10. Honour the elders. There is much to be learnt from how things were done during the transition to the age of cheap oil - the period between 1930 and 1960. Talks. Research. Exchange ideas.

11. Let it go where it wants to go… If we try and hold onto a rigid vision, the project will stall. Act as a catalyst for the community to design its own transition.

12. Create an Energy Descent Plan. This is the ultimate aim for Transition Hertford. Pools the collective genius of the community and uses it to design the town's Energy Descent Action Plan. A strategic plan, a pathway for Hertford, to take account of the potential threats from Peak Oil and Climate Change. Timescale? 10 years maybe...

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Comment by Nathan Surendran on April 11, 2010 at 14:41
Nice! :-D
Comment by Ben on April 11, 2010 at 10:58
That's great, thanks. I've altered the wording based on your suggestions...
Comment by Nathan Surendran on April 8, 2010 at 20:19
I think that's better, but you could be even less prescriptive in tone:
"We hope to follow a plan based on a series of 'ingredients' or areas of activity developed by the Transition Town movement as outlined below and given more detail in their 'Guide'. There is no prescribed order, and none are mandatory. We are aiming towards formalising some of the activity and thinking that we hope to catalyse and encourage through our activities to eventually draft Hertford's own 'Energy Descent Action Plan'. That would be a living document, feeding on experience and regularly updated, to give cohesion to efforts across the town.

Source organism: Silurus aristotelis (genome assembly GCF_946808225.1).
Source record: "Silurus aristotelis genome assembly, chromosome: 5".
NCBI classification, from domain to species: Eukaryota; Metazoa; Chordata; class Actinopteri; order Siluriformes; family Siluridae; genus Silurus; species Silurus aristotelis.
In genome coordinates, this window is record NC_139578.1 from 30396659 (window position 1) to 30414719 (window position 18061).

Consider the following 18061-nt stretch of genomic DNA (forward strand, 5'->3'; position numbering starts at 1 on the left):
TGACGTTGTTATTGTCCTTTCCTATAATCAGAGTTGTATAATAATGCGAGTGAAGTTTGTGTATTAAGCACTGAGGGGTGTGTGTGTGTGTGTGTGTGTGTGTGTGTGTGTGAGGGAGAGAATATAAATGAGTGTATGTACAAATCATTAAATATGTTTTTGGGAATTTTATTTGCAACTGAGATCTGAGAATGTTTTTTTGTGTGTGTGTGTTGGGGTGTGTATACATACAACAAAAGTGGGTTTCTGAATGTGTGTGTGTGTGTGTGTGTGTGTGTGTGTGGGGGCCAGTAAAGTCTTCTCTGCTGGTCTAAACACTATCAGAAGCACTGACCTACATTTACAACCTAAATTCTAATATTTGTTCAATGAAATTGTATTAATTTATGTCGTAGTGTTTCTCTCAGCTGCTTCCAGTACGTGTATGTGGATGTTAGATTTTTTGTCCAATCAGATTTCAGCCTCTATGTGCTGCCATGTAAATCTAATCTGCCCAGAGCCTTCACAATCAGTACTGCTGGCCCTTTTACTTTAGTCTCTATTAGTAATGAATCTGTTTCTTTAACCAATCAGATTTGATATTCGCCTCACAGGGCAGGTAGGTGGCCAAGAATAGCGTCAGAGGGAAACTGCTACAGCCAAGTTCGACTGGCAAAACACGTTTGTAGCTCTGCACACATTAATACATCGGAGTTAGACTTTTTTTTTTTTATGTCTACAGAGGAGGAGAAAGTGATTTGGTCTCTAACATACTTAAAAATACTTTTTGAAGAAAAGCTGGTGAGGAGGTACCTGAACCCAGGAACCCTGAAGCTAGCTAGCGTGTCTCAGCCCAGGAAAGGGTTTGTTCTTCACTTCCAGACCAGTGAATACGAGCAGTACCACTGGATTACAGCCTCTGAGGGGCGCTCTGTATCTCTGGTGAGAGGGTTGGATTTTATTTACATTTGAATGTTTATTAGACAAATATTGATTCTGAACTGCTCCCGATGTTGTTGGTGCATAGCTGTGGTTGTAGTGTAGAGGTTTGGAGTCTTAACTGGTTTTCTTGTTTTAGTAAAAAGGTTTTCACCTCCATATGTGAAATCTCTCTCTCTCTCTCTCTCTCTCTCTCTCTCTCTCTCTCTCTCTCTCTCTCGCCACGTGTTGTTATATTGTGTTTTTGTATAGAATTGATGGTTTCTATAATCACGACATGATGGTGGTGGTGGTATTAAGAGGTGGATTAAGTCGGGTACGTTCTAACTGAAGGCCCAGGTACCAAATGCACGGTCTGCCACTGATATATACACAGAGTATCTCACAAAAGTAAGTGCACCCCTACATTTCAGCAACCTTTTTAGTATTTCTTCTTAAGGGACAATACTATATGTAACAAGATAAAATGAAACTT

And the next para (removing the reference to 'step'):
Here's a condensed version of the Transition Network's 'Guide':

Hope this is helpful... N
Comment by Ben on April 8, 2010 at 15:03
Good point.
Rather than this: "We hope to follow a 12-step plan; this includes awareness raising, setting up working groups to discuss topics such as food and fuel, liaising with the local council and establishing communal energy projects and new recycling schemes amongst other things. With your help we'll eventually draft Hertford's own energy plan that can guide the town to cut its emissions."
We can say:
"We hope to follow a plan based on a series of steps developed by Rob Hopkins of the Transition Town movement; this includes awareness raising, setting up working groups to discuss topics such as food and fuel, liaising with the local council and establishing communal energy projects and new recycling schemes amongst other things. The order in which we do these steps, and which ones we include and which we leave out, is down to all of us. But with your help we hope to eventually draft Hertford's own energy plan that can guide the town to cut its emissions.
Comment by Nathan Surendran on April 8, 2010 at 13:38
Reading the '12 ingredients' on the 'transition network's guide' linked to on this page, it strikes me we should change the tone of the text on this page to make it read less like prescribed 'steps'. Do people agree? If so, who can edit it? Cheers, N